Spoiler Talk: The Help

I can’t say much for Kathryn Stockett‘s novel The Help, having never read it. After having watched its big screen adaptation, The Help movie takes an issue as charged as racism, sorry, RACISM all caps, and turns it into a bloated after-school special (it logs in at around 2 hours and 15 minutes) complete with an “inspirational” end-credits song that’ll have you sprinting for the exits. There are times when it plays like a Lifetime movie you might see at 1:30 in the afternoon except without the tampon commercials.

Is it a good movie? That might be stretching it a little.

It is an obvious and safe one. “Safe” in that you know exactly what you’re in for and in that sense you won’t be disappointed. You won’t be particularly enlightened or challenged either, but it is easy-to-digest, filled with clearly delineated heroes and boo-hiss villains that may as well be wearing hoods for all the depth they’re allowed. And in case you need some help, the heavy-handed score tells you exactly what to feel (Inspired? Outraged?) and when you should be feeling it. “Safe” is the movie’s biggest compliment as well as its harshest criticism.

You walk out knowing that racism in all its forms is bad. And we’re all people too and if you can remember the lyrics from “We Are the World” or “Ebony and Ivory,” then you’ve got the movie down.


The movie opens in Jackson, Mississippi, in the 1950s. Not a great time and place to be black. You can sense the racial unrest just around the edges but in this little corner of Jackson, everything is all white, er, all right. For now.

We enter a world of rich white women whose children are literally being raised by the Help while the white women do white women things like play Bridge, have soirees, and drink Mint Juleps. Tough life.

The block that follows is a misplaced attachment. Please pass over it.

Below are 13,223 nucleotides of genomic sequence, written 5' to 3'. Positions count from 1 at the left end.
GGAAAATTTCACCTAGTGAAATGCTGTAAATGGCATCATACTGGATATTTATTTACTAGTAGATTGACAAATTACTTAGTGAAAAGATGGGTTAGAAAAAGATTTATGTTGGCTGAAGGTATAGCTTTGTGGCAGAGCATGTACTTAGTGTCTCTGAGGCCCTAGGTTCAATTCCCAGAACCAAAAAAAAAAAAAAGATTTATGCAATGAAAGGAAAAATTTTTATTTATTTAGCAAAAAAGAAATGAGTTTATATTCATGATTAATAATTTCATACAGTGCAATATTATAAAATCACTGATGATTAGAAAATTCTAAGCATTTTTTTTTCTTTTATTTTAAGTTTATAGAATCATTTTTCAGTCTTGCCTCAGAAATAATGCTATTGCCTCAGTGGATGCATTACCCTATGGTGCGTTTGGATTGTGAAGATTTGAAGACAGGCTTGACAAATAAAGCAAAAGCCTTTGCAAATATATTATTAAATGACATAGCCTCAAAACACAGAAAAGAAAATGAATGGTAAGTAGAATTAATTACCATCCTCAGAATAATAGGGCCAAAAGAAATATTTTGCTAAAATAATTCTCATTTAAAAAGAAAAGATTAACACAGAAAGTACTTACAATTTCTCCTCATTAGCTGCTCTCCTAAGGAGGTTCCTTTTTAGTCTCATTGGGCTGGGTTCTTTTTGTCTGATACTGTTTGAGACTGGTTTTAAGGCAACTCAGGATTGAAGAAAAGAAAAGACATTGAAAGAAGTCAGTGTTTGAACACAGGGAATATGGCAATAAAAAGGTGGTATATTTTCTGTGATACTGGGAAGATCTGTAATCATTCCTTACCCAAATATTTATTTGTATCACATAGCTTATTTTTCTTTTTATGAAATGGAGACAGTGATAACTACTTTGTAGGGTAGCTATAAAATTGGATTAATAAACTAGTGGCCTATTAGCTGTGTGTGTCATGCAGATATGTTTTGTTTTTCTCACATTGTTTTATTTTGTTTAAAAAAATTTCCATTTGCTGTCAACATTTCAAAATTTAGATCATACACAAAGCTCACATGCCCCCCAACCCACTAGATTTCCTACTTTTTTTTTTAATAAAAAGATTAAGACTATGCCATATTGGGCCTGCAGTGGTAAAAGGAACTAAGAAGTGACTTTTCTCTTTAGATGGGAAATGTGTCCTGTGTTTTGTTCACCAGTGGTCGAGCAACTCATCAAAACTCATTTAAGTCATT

A local lady has come back to Jackson. Her name is Eugenia Phelan (ray of light Emma Stone). Her nickname is Skeeter. She’s returned from Ole Miss University to take care of her ailing mother (Allison Janney, perfectly cast). Skeeter wants to be a writer and takes a job at the local rag churning out cleaning advice columns even though she doesn’t know a thing about cleaning. The maid who raised Skeeter (Cicely Tyson, shown in beatific flashback) has just left days before Skeeter returned without saying goodbye. Clearly that’s a Backstory that must be addressed near the end of the movie.

But what to do about the Cleaning column?

Skeeter decides to get some help from The Help of one of her childhood frenemies Elizabeth (Ahna O’ Reilly). Elizabeth’s maid’s name is Aibileen (Doubt‘s Viola Davis). Aibileen does everything for Elizabeth’s family, most importantly raising her daughter Mae Mobley because Elizabeth is way too whitely self-absorbed to raise children with any sort of competence.

We learn that Aibileen has raised over a dozen white children and seen them grow up to be as close-minded as their parents. We also learn that she had a son that died in a Backstory that must be addressed before the end of the movie.

Aibileen’s good at her job, and more or less accepted the harsh realities of her lot in life. You can tell she wants more, but life has told her it isn’t safe to reach out of your station, especially here in Jackson.

Skeeter also reunites with her best friend from childhood Hilly (Bryce Dallas Howard, as a one-note easy-to-hate villain). Hilly has married into wealth, lives with her alcoholic mother (Sissy Spacek), and really, really hates black people but unsubtly hides it beneath her veneer of tolerance and keeping things “separate but equal.”

Case in Point: Hilly makes sure none of The Help can share toilets with any of the white people because “their kind has so many diseases.” She also calls black people “Nigras” with a sneer. Fucking White People.

Give me a second while I try to remember since there are about 75 characters in The Help and all of them seem to have their own Character Dossier which really doesn’t help the movie’s running time. No wonder some of the maid characters need to use the White Bathroom a lot, the movie’s too long.

Skeeter, Elizabeth, Aibileen, Hilly, that one white lady with the accent, the other white lady with the accent, the one white lady with the rack. All accounted for. Good.

Oh yeah, there’s Minny Jackson (Octavia Spencer). She’s one of Aibileen’s friends and Hilly’s maid. But something tells you that their relationship is tenuous at best as Hilly hates Negroes and Minny’s got such attitude even though she knows it’s best not to sass the white folk lest she get fired or hanged or whatever white people did back then to entertain themselves.